In yet another shocking revelation, US-based cyber security firm UpGuard has found that Facebook app developers left millions of user records, including comments, likes and reactions, exposed on the Amazon Cloud servers.
The third-party Facebook app developers exposed data in the public domain in two large datasets that contained 540 million users’ records.
“One, originating from the Mexico-based media company Cultura Colectiva, weighs in at 146 gigabytes and contains over 540 million records detailing comments, likes, reactions, account names, FB IDs and more,” said UpGuard in a blog post on Wednesday.
“A separate backup from a Facebook-integrated app titled ‘At the Pool’ was also found exposed to the public internet via an Amazon S3 bucket,” said the researchers.
The “At the Pool” discovery is not as large as the Cultura Colectiva dataset, but it contains plaintext (unprotected) passwords for 22,000 users.
“As Facebook faces scrutiny over its data stewardship practices, they have made efforts to reduce third-party access.
“But as these exposures show, the data genie cannot be put back in the bottle. Data about Facebook users has been spread far beyond the bounds of what Facebook can control today,” said UpGuard.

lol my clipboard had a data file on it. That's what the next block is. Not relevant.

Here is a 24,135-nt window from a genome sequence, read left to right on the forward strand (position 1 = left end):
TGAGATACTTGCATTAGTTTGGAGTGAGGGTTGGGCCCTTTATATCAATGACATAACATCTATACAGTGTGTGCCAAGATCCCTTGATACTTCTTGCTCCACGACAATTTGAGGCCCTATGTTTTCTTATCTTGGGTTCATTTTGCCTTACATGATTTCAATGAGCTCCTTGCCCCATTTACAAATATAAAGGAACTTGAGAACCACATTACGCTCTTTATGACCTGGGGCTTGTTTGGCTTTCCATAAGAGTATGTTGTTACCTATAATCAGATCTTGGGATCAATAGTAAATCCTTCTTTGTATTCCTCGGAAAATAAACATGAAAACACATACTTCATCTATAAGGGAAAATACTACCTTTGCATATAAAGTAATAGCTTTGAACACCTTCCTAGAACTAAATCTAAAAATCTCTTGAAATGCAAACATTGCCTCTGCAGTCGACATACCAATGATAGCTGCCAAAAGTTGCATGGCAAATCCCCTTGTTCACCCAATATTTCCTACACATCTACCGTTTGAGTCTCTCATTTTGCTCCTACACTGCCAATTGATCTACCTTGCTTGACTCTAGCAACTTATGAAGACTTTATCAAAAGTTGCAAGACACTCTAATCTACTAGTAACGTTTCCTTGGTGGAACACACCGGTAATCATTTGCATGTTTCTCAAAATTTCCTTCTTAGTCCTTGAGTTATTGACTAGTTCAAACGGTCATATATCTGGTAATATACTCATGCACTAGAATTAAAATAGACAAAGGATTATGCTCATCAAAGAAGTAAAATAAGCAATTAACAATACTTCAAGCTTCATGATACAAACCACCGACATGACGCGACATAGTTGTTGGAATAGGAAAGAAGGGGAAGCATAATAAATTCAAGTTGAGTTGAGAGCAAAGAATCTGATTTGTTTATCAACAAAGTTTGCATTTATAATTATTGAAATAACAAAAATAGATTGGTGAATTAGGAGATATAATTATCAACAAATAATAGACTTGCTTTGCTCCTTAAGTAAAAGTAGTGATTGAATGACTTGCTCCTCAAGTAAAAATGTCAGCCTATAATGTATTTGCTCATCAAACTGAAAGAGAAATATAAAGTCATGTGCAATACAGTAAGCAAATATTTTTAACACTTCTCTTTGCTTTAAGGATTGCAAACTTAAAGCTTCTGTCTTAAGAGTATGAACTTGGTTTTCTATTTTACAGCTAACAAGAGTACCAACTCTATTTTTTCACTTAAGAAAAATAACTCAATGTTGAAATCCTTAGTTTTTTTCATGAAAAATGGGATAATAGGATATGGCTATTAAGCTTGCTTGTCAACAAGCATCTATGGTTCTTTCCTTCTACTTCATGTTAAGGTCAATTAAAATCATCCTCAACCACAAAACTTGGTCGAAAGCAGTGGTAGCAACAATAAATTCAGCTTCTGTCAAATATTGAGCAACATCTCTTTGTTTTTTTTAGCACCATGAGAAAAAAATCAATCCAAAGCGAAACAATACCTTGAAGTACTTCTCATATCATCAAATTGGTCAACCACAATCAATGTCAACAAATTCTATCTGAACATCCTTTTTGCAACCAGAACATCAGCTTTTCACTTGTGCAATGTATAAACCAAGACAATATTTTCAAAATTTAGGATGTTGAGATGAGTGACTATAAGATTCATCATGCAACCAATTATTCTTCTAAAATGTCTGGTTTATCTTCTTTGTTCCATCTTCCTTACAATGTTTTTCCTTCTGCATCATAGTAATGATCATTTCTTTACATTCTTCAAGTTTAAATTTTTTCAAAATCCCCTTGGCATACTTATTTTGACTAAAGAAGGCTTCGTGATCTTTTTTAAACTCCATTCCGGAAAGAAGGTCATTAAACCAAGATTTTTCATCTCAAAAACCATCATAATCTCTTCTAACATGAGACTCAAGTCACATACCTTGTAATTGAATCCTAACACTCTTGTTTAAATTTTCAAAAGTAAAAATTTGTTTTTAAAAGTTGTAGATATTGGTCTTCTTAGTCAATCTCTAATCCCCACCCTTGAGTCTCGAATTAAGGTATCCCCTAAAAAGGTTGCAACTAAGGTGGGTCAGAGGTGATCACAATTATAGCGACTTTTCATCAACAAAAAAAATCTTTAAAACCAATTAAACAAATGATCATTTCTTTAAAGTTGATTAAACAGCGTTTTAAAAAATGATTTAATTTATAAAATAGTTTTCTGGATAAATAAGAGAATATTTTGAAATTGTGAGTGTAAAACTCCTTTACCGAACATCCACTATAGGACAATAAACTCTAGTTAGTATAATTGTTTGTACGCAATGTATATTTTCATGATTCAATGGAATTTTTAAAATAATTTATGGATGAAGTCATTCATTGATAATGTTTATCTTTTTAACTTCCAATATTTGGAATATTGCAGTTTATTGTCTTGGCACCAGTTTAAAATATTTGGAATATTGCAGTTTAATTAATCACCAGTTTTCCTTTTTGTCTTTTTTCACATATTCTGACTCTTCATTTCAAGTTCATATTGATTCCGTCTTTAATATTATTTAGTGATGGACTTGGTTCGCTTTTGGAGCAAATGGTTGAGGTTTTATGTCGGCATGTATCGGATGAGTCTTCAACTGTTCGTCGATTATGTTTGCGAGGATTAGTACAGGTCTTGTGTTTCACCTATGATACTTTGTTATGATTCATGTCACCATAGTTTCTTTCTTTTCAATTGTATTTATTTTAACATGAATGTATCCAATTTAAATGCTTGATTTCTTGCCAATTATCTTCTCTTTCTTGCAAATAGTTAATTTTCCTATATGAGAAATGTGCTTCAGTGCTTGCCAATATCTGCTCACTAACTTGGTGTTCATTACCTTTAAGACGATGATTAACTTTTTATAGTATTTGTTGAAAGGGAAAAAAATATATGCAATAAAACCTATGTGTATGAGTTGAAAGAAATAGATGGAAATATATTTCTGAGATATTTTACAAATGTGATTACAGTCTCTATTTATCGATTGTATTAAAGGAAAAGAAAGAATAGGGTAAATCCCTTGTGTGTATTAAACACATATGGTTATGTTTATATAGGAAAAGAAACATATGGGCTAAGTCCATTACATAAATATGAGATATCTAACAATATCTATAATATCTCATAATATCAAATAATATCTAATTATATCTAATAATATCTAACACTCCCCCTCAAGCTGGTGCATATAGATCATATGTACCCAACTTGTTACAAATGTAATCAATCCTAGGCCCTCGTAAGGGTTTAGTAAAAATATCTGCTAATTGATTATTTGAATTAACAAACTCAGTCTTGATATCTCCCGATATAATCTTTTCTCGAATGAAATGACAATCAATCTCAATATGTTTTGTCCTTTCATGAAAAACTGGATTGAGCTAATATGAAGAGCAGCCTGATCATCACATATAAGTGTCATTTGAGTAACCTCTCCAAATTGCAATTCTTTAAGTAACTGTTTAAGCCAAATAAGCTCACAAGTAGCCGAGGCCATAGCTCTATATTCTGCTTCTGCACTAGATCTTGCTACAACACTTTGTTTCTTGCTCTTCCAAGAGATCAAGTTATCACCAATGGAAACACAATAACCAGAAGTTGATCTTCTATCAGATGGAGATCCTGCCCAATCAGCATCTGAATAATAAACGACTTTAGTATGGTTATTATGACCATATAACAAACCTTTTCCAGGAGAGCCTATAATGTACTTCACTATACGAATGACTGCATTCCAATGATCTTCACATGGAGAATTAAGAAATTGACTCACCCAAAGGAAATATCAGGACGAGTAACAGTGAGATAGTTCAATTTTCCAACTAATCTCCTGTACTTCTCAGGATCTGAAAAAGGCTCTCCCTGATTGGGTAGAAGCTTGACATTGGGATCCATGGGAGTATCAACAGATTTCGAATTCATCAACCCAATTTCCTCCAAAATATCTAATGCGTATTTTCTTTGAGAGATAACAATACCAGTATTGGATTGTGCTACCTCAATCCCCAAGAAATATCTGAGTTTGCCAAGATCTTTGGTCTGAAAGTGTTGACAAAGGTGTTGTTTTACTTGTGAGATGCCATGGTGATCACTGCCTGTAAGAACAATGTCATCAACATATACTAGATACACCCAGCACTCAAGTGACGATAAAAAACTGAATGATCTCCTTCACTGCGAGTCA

Combine that plenitude of personal data with storage technologies that are often misconfigured for public access and the result is a long tail of data about Facebook users that continues to leak.
A Facebook spokesperson told The Verge that the company’s policies prohibit storing Facebook information in a public database.
“Once alerted to the issue, we worked with Amazon to take down the databases. We are committed to working with the developers on our platform to protect people’s data,” the spokesperson added.
The political consultancy firm Cambridge Analytica also harvested data of 87 million users via a quiz app, leaving Facebook under heavy criticism on how it share user data with third parties.
“In each case, the Facebook platform facilitated the collection of data about individuals and its transfer to third parties, who became responsible for its security,” said UpGuard.
“The surface area for protecting the data of Facebook users is thus vast and heterogenous, and the responsibility for securing it lies with millions of app developers who have built on its platform,” it added. (IANS)